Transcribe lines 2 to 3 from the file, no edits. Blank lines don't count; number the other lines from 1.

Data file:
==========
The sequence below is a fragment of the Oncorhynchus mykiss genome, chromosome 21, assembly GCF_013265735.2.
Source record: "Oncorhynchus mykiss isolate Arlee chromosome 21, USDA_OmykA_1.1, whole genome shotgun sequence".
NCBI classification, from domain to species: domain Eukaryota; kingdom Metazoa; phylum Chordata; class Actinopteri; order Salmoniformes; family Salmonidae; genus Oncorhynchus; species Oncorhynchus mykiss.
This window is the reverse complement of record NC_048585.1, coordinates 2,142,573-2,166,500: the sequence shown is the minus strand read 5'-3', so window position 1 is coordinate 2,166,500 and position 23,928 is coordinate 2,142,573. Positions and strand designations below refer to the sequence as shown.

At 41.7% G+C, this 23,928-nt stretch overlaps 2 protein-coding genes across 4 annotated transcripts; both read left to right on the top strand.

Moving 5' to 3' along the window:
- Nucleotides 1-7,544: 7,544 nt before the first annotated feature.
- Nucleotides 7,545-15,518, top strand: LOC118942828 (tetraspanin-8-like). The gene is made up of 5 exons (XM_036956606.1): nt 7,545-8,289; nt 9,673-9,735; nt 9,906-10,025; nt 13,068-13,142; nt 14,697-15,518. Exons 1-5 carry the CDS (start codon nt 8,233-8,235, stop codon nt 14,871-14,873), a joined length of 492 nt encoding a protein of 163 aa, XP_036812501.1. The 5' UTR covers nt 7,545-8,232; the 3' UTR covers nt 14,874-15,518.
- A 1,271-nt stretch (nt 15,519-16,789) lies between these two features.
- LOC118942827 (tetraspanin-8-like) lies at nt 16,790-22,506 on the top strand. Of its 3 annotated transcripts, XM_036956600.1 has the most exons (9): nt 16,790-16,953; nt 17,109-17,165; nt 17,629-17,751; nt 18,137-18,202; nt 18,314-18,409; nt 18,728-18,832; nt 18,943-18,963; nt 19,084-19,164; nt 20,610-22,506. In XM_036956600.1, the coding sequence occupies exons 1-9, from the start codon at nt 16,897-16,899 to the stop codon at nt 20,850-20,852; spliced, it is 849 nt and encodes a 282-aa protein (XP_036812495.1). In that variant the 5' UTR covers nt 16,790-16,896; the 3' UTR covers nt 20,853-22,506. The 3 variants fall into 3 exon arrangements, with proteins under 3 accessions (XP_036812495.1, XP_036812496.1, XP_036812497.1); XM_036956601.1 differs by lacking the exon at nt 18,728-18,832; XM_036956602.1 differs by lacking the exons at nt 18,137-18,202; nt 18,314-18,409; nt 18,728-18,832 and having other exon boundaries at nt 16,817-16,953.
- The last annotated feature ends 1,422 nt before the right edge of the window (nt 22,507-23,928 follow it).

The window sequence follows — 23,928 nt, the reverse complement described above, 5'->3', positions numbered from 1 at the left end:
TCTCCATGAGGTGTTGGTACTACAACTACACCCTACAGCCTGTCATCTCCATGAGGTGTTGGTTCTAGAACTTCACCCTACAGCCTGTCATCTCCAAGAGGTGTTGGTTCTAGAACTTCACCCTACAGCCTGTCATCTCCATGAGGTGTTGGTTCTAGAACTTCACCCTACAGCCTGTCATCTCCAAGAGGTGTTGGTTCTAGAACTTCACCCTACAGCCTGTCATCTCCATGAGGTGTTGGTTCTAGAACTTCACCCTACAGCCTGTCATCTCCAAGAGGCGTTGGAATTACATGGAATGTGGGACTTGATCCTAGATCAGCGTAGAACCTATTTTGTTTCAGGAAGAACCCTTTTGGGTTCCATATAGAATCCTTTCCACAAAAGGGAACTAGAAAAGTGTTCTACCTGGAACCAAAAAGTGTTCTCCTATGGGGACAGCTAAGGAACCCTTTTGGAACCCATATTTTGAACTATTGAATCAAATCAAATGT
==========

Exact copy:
Source record: "Oncorhynchus mykiss isolate Arlee chromosome 21, USDA_OmykA_1.1, whole genome shotgun sequence".
NCBI classification, from domain to species: domain Eukaryota; kingdom Metazoa; phylum Chordata; class Actinopteri; order Salmoniformes; family Salmonidae; genus Oncorhynchus; species Oncorhynchus mykiss.